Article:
Other features, additional objects, and many of the attendant advantages of this invention will readily be appreciated as the same becomes better understood by reference to the following detailed description of preferred embodiments when considered in connection with the appending drawings.
FIG. 1 is an axial, sectional view of an apparatus of the invention showing the state prior to being fastened;
FIG. 2 is a sectional view, similar to FIG. 1, of another embodiment provided with double rubber bushings, showing the state prior to being fastened;
FIG. 3 is an axial, sectional view of another type of the washer as shown in FIG. 1;
FIG. 4 is an axial, sectional view of another type of the seat as shown in FIG. 1; and
FIG. 5 is a characteristic diagram of the rubber bushing as shown in FIG. 2.
Referring to FIG. 1, an oil damper is illustrated which includes a piston rod 1 formed with a shoulder 2 and a bolt 3 extending upwardly from the shoulder. The following elements are positioned adjacent to the shoulder 2, starting from the lower portion of FIG. 1, a lowermost seat 4, a lower flange 5, a lower rubber bushing 6, a lower washer 7, an upper flange 9 with the bottom inserted in a bore 8 in a frame member of a car, an upper rubber bushing 10, an upper washer 17, an upper seat 11, and an uppermost nut 12 for tightening all the members.
Each of the flanges 5, 9 are made of oilness bearing material such as a high molecular weight polyethylene resin which includes a centrally formed boss portion fitted in an axial hole of the respective rubber bushings 6, 10 for restricting their radial instrusion. The boss portion of each flange has an outer diameter larger than the inner diameter of the rubber bushing and the length shorter than that of the rubber bushing. The rubber bushings 6, 10 are not special but are the same as widely used compression type bushings. The flanges 5, 9 are pressed in the hole of the rubber bushings 6, 10 to deform the same in the shape of a dish with the result that the rubber bushings according to the present invention increases the effective stroke of deformation.
The adhesive washers 7, 17, made of synthetic resin such as nylon, are adhered to the surface of the respective bushings 6, 10, on which adhesive agents are previously coated. The washers 7, 17 integrally form the annular portion of the respective rubber bushings 6, 10 to restrain the outer-diametrical deformation of the rubber bushing.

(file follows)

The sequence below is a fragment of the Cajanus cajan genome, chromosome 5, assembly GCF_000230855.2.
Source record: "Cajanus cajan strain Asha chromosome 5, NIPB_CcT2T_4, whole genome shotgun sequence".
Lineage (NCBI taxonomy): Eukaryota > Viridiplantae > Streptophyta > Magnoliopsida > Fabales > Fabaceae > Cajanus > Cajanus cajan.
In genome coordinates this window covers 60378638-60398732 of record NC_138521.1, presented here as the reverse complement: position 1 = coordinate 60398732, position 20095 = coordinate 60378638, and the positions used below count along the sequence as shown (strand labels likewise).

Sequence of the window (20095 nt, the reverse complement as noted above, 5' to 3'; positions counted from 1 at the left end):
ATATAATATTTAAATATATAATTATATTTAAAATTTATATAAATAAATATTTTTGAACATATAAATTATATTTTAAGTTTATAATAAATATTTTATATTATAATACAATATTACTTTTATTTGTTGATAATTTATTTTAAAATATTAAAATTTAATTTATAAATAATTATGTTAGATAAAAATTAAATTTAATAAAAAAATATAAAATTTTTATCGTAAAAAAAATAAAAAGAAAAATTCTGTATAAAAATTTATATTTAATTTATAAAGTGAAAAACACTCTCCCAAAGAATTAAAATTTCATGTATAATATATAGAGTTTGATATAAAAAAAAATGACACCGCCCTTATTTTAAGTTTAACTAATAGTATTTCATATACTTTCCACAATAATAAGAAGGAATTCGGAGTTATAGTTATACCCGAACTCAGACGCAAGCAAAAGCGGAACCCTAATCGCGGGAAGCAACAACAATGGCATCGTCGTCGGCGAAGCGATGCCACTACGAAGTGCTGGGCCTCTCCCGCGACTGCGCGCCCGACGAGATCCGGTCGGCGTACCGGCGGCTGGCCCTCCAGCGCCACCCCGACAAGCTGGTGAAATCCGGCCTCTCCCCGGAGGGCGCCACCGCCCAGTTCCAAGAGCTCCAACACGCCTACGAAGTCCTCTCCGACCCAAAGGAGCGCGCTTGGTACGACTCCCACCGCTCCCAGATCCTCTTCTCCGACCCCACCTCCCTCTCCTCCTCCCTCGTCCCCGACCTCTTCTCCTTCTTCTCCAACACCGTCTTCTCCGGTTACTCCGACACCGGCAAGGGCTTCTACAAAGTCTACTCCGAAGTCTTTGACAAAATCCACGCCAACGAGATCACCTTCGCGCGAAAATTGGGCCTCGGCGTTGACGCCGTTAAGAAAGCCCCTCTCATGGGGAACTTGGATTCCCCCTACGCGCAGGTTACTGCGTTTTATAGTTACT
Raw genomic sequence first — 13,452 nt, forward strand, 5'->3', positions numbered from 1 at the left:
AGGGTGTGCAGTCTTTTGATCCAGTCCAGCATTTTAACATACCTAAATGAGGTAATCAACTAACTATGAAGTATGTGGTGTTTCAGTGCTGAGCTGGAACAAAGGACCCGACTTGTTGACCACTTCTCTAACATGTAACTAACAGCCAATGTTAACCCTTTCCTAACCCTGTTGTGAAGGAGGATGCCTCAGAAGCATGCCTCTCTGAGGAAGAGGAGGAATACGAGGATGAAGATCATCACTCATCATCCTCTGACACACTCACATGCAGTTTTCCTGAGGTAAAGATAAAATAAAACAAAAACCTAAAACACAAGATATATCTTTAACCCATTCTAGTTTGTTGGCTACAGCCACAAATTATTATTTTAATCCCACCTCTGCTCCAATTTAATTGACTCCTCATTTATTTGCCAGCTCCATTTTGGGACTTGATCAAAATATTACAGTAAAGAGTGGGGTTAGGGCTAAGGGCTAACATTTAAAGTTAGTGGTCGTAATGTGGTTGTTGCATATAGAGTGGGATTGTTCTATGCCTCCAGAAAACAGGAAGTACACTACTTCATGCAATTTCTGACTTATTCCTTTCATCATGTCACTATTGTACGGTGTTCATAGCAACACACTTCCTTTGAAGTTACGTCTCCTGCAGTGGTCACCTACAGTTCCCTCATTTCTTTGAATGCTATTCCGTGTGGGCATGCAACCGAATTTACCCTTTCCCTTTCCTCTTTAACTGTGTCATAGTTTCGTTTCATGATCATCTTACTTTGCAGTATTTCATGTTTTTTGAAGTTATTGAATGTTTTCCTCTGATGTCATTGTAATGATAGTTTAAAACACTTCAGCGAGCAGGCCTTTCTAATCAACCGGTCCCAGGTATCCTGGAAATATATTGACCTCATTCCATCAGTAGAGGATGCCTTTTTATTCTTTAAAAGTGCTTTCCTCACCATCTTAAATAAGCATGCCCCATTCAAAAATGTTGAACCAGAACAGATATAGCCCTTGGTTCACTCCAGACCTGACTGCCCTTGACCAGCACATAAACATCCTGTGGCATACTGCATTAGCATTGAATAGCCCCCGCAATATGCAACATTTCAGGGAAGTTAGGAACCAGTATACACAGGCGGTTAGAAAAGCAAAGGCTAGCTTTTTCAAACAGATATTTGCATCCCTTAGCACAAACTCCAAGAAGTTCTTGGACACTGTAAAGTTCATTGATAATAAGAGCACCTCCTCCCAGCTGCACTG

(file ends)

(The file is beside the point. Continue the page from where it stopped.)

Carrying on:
The rubber bushing is previously formed in the shape of a concaved dish, if required to have a larger stroke of deformation.
Referring to FIG. 3, there is illustrated another washer 18, which is not adhered to but resiliently fitted on the rubber bushing 6. The washer 18 has the side rim 13 for tightly engaging the side periphery of the rubber bushing 6, so that, once coupled with each other, the rubber bushing 6 has a radial compression produced to hold the washer 18 resiliently without adhesive agents.
Referring to FIG. 4, there is seen another seat 19 formed with an annular projection 14 in place of an adhesive washer.
The washers 7, 17, 18, as shown in the previous embodiments of FIGS. 1, 3 and 4, have an inner diameter a little larger than the outer diameter of the flanges 5, 9, in order to prevent the respective rubber bushings 6, 10 between them from being cut by their shearing action.
One of the rubber bushings 6, 10 on the extensive side of the oil damper has a stronger and larger elastic constant in the stroke of shearing deformation than the other in the contractile side. The nut 12 on the bolt 3 of the piston rod 1 is fastened to an extent that the other bushing in the contractile side is compressed to the end of the stroke of shearing deflection and the one bushing in the extensive side is compressed to half the stroke of shearing deflection. One reason for this is that the contractile side bushing still remains contractible to inhibit the production of an otherwise noisy play when the extensive side bushing is fully compressed. Another reason is that, when the damper transfers to a compressive position from an extensive position, the bushings are within a range of elastic deformation below the critical shearing stress to bring buffer effects, the extensive side bushing being contracted and the other extended.